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Point of View: Selling at a Con

Scott Angel Freddy yaoicon

Hey all,

Just got back from YaoiCon in San Francisco – I went for one day on Saturday to hang with MCB Books’ Angel Martinez and Freddy MacKay.

I thought I’d share some of what I learned from this and the other cons I have attended about how to get the most out of your book sales. and to be as organized as possible beforehand.

Find Out if You Need a License: Some states require you to collect taxes and send them in for sales made at cons and trade shows. I don’t know if it was required for YaoiCon, but we need one for GRL in Kansas City next month. For the state of Missouri, the license was free, but I did have to go through the process twice because of how my writing business and QSF are structured.

Find a Credit Card Processor: Many folks want to pay with plastic at these shows, so find a cheap way to process credit cards. Some will want to use Paypal too. MCB and many other authors and small publishers use Square, which also has a fairly good app that lets you preload all your books in advance and put the most common ones on a home screen for easy selection. If you already use a credit card processor, they may offer their own smart-phone based app and processor – First Data has their Clover device, for instance. Check the fees carefully, and find out if you can turn off the service for months when you don’t have cons.

Find Out About the WiFi: I have been to two cons where the hall wifi was transient and really sucked. One of my favorite moments at one of them was seeing Alex Woolfson do the wifi dance, trying to get service to process an order. If you are taking credit cards, you will need wifi or a cell connection to do it, and those can be iffy, too.

Figure Out Books and Shipping: Most cons will let you ship books to the con in advance, saving you the weight, cost and hassle of carrying them in your suitcase. But a couple caveats. First, this comes with its own shipping costs, so compare them vs. bringing them yourself. Second, you’re at the whim of both the shipping company, which could lose your books (of course, so could the airline), and of the hotel or conference venue, which can put them in an Indiana Jones style pile from which they may never emerge. Ask Angel about that one. You will also need to deal with whatever books are left, so find out from the venue in advance how this will work. Bottom line – if you can drive to the con, do.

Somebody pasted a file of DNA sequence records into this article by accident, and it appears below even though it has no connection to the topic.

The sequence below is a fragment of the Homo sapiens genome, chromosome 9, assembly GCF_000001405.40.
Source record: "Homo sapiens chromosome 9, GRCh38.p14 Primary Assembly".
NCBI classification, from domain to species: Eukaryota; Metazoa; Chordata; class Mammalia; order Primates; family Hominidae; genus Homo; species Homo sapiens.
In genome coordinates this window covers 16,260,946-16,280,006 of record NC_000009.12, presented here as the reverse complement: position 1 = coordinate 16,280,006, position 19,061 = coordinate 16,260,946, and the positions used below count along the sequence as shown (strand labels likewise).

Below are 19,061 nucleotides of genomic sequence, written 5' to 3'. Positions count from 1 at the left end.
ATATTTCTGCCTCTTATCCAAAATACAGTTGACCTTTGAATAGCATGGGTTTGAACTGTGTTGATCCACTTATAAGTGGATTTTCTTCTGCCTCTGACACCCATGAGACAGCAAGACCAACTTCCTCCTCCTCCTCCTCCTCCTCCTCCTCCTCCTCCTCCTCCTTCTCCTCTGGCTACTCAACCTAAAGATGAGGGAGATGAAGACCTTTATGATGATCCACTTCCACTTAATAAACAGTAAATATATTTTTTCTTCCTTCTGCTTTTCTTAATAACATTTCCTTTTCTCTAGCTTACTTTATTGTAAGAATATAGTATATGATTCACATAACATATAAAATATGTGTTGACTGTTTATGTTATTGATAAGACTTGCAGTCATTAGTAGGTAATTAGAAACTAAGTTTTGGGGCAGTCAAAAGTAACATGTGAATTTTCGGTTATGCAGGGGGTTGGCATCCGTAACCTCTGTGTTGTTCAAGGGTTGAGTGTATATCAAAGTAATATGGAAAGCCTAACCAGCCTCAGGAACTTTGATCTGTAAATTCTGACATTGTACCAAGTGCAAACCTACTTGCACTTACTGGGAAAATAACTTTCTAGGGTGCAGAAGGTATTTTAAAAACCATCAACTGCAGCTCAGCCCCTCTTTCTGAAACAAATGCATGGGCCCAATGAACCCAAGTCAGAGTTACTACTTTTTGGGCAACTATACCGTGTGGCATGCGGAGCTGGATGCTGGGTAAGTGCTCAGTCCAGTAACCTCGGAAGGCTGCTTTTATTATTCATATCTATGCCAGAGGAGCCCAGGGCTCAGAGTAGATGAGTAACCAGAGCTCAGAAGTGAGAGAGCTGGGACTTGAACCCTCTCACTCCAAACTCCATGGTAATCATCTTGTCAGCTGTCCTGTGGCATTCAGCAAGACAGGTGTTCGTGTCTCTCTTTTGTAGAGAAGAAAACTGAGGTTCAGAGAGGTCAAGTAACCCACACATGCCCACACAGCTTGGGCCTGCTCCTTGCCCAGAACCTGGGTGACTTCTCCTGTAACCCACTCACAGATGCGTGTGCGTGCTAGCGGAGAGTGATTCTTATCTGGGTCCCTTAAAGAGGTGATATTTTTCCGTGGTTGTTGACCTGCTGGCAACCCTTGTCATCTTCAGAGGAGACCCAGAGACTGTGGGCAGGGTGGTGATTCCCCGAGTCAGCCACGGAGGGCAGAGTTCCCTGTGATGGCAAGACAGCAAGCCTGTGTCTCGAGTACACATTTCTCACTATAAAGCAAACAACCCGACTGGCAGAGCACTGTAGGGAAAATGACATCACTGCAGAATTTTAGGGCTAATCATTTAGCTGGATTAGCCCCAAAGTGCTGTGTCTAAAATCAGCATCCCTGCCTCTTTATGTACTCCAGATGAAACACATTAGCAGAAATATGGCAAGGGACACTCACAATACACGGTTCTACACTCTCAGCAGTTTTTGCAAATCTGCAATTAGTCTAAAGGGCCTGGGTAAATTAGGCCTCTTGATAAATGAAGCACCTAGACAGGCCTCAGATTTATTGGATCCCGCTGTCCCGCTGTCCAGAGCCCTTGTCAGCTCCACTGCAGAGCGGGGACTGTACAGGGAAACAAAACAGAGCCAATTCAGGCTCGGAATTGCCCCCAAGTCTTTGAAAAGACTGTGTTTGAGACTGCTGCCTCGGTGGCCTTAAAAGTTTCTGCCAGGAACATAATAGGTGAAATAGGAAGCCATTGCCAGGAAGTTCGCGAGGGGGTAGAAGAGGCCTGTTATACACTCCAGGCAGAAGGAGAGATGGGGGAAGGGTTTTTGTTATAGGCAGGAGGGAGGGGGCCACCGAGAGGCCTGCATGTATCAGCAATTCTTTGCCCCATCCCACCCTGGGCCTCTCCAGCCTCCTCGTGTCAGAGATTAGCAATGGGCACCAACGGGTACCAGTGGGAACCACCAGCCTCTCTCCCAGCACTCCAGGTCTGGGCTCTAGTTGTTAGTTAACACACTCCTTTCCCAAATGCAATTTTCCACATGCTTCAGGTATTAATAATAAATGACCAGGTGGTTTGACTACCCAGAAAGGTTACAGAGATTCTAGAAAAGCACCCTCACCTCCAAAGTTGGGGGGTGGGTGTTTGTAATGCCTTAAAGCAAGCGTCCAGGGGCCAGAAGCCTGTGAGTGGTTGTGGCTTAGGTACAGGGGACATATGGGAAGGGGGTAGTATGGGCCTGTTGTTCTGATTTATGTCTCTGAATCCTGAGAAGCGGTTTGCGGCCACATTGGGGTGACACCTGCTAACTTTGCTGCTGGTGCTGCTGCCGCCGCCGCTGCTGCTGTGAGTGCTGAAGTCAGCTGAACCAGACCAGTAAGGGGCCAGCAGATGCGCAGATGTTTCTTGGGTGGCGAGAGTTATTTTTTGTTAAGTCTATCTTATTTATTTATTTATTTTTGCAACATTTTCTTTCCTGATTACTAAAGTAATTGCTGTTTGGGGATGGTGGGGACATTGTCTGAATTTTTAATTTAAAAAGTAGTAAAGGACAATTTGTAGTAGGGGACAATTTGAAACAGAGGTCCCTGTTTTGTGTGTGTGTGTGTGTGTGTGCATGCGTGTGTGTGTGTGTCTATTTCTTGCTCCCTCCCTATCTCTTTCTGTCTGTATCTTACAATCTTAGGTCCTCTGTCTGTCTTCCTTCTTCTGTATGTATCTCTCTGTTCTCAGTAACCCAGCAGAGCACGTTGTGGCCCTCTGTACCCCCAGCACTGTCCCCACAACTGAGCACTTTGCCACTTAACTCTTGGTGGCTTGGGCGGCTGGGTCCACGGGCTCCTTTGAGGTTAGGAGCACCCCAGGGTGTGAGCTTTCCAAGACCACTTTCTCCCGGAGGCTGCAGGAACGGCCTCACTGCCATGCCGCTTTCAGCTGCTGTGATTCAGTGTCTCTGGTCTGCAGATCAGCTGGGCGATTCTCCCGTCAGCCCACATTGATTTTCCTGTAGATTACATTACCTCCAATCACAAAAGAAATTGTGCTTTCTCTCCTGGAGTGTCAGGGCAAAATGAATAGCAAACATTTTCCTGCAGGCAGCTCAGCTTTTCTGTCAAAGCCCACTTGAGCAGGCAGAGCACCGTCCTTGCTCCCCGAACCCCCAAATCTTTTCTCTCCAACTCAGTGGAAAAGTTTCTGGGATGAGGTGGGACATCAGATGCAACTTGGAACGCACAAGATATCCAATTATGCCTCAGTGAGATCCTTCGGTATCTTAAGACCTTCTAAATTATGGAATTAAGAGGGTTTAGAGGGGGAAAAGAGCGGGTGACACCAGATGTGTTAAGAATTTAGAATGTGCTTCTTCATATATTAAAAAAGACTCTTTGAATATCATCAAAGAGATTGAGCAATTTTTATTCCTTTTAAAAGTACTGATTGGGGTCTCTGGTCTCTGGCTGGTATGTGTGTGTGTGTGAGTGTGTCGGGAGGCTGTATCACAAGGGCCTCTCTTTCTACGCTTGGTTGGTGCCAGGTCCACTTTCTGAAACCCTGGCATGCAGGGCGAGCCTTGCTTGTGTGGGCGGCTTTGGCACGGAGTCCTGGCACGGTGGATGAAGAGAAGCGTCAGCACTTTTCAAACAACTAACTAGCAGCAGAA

Bring a Cash Wallet: And lots of change. For all the folks who want to pay by credit card, there will be as many who want to use cash, and having the right change can be the difference between making and losing a sale. And don’t forget to take it with you when you close down the booth for lunch or at night.

Find a Sub Buddy: No, that’s not a guy you can walk around at a leash at the con, though if that makes both of you happy, why not? *grin* It’s someone who can man the booth in your absence – for bathroom breaks, panels you are on or want to attend, or whatever. Closed booth means no sales.

Tag Line Your Books: This one is from Freds, and it’s a great idea – come up with short taglines for each of your titles and write them down. Being able to pass this info on quickly to your customers helps you sell your books more easily, and to suggest others the customer may like.

Have Bookmarks and Business Cards Ready: When someone buys a book, give them a bookmark for another. When they ask about getting your books in eBook form, have a business card ready that directs them to where they can find them.

Bring a Sheet: Cover your table when you leave. This discourages casual passersby from helping themselves to your titles.

Relax and Enjoy the Experience: You are among your friends, fans, and potential fans. This is your moment. Relax, talk to whoever comes to your booth, and enjoy it. If you are enjoying yourself, others will respond more positively to you, and you’re likely to make more sales, and folks will remember you the time!

You’re probably not going to sell enough books to pay for the con and airfare and hotel, but you can make a dent, and convert a few more folks to readers and fans, and in the end, that’s what it’s all about, right?

What are your tips for con sales?

3 thoughts on “Point of View: Selling at a Con”

  1. Excellent advice. I’m still kicking myself for not printing up business cards in time for the convention. Thank you for sharing! It was awesome to finally meet you in person!

  2. I’ve only done small cons thus far, but will start doing larger cons in the future. My biggest issue has been guestimating how many books to bring. I don’t mean to read. I’d rather have more than enough (obviously), but being able to go home the last day of a con saying, “I sold out” might be nice too. How do you (or anyone reading this) judge how many copies to bring to a con to sell?

  3. I’ve learned to bring book stands. Books that stand up seem to sell better. And I always bring a sweater — I’m not sure why, but Dealers Rooms always seem to be refrigerated.

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